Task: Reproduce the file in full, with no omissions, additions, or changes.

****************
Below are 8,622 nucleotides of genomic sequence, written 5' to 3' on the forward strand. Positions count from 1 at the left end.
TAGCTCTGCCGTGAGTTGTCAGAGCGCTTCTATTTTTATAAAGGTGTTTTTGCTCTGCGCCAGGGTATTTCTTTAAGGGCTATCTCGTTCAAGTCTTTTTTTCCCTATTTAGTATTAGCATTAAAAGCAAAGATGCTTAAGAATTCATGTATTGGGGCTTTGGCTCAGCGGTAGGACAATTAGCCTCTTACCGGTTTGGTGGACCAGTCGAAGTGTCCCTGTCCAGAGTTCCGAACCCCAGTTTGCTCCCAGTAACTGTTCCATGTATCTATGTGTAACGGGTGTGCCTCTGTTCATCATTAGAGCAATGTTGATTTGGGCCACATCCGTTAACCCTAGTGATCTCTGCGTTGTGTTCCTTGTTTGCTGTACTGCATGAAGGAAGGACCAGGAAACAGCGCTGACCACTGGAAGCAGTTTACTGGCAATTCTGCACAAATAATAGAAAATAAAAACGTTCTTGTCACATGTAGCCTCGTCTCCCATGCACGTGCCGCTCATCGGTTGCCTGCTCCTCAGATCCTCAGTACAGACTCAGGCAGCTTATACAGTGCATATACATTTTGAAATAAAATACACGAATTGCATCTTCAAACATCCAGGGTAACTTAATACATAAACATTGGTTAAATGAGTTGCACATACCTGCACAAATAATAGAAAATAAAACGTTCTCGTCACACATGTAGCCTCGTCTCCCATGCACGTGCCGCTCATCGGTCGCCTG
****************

Below are 8,622 nucleotides of genomic sequence, written 5' to 3' on the forward strand. Positions count from 1 at the left end.
TAGCTCTGCCGTGAGTTGTCAGAGCGCTTCTATTTTTATAAAGGTGTTTTTGCTCTGCGCCAGGGTATTTCTTTAAGGGCTATCTCGTTCAAGTCTTTTTTTCCCTATTTAGTATTAGCATTAAAAGCAAAGATGCTTAAGAATTCATGTATTGGGGCTTTGGCTCAGCGGTAGGACAATTAGCCTCTTACCGGTTTGGTGGACCAGTCGAAGTGTCCCTGTCCAGAGTTCCGAACCCCAGTTTGCTCCCAGTAACTGTTCCATGTATCTATGTGTAACGGGTGTGCCTCTGTTCATCATTAGAGCAATGTTGATTTGGGCCACATCCGTTAACCCTAGTGATCTCTGCGTTGTGTTCCTTGTTTGCTGTACTGCATGAAGGAAGGACCAGGAAACAGCGCTGACCACTGGAAGCAGTTTACTGGCAATTCTGCACAAATAATAGAAAATAAAAACGTTCTTGTCACATGTAGCCTCGTCTCCCATGCACGTGCCGCTCATCGGTTGCCTGCTCCTCAGATCCTCAGTACAGACTCAGGCAGCTTATACAGTGCATATACATTTTGAAATAAAATACACGAATTGCATCTTCAAACATCCAGGGTAACTTAATACATAAACATTGGTTAAATGAGTTGCACATACCTGCACAAATAATAGAAAATAAAACGTTCTCGTCACACATGTAGCCTCGTCTCCCATGCACGTGCCGCTCATCGGTCGCCTG